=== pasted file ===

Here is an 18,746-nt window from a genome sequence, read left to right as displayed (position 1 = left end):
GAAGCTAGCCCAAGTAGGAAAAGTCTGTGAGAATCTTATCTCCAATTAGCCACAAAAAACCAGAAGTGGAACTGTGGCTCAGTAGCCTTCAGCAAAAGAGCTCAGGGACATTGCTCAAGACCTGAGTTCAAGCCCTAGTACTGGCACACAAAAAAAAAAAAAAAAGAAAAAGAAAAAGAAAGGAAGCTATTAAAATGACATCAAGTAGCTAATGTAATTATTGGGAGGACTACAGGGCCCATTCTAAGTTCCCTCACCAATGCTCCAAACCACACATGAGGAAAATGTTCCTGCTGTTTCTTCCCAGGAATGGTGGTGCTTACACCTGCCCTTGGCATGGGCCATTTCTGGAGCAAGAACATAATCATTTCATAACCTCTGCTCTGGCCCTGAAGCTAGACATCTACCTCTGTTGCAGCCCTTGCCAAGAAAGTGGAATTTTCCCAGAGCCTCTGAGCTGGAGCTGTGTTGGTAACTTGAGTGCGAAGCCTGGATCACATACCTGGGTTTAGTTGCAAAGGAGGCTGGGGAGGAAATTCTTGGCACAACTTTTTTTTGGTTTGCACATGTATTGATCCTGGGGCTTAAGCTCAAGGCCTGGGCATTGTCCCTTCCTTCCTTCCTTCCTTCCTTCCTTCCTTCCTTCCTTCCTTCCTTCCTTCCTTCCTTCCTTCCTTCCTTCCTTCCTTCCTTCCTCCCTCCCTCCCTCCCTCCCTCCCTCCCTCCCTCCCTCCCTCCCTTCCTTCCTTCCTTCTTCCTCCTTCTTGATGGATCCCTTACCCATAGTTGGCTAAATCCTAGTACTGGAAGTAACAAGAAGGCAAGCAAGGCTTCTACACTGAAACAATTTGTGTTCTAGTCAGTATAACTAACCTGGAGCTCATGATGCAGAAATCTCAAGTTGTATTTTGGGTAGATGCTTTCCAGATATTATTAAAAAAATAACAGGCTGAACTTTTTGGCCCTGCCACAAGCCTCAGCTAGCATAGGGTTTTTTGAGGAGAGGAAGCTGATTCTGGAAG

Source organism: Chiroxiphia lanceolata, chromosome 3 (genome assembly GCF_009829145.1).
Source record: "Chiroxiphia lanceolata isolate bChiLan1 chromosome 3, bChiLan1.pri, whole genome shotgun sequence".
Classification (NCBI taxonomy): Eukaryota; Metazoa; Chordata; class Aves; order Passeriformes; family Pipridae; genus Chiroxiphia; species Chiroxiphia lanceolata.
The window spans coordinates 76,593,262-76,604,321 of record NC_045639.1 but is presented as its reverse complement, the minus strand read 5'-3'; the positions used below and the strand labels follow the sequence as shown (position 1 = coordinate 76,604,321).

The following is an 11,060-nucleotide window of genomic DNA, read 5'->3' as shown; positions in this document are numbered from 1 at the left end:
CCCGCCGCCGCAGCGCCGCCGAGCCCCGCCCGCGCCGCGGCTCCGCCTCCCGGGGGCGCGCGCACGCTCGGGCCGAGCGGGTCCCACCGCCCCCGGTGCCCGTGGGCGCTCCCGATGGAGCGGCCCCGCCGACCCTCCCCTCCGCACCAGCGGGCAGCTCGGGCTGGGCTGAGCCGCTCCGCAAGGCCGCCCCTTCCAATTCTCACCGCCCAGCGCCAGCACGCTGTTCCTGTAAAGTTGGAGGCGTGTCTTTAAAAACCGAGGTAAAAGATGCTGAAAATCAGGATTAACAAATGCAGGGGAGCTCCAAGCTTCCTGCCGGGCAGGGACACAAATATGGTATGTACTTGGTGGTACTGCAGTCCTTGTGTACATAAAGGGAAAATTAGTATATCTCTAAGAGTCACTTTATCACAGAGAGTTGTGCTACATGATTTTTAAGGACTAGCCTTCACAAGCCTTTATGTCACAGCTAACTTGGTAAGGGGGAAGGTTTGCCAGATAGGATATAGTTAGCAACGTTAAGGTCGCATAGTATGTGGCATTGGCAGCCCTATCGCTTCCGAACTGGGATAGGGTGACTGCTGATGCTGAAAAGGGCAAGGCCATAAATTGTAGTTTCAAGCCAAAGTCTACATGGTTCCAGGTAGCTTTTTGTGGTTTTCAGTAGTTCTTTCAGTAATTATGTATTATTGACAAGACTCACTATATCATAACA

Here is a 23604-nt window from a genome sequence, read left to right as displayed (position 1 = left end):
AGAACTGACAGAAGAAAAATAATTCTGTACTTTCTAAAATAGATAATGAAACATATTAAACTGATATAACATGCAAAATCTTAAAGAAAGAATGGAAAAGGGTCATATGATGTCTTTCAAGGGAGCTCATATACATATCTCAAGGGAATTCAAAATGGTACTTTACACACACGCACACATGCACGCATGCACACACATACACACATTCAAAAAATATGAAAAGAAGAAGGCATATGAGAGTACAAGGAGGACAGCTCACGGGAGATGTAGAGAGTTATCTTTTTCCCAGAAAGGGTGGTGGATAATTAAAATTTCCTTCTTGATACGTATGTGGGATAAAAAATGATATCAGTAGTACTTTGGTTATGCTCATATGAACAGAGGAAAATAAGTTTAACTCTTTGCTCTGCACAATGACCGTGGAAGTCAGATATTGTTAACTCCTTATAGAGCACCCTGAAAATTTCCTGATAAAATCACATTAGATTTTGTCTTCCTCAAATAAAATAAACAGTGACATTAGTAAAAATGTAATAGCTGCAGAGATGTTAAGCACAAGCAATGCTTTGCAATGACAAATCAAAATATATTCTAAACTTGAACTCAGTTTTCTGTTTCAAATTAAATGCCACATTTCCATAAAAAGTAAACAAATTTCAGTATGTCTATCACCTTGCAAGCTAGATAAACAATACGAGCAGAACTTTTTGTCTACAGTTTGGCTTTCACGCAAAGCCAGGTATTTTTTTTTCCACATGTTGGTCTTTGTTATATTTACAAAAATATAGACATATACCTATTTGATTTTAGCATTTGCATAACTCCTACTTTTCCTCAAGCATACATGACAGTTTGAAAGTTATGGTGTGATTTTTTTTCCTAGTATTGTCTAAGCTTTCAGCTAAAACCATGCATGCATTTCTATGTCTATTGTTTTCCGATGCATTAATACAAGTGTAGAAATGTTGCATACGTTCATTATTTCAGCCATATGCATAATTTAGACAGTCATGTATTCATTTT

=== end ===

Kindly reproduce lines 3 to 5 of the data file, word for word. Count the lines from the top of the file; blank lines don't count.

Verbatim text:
Source organism: Chiroxiphia lanceolata, chromosome 3 (genome assembly GCF_009829145.1).
Source record: "Chiroxiphia lanceolata isolate bChiLan1 chromosome 3, bChiLan1.pri, whole genome shotgun sequence".
Classification (NCBI taxonomy): Eukaryota; Metazoa; Chordata; class Aves; order Passeriformes; family Pipridae; genus Chiroxiphia; species Chiroxiphia lanceolata.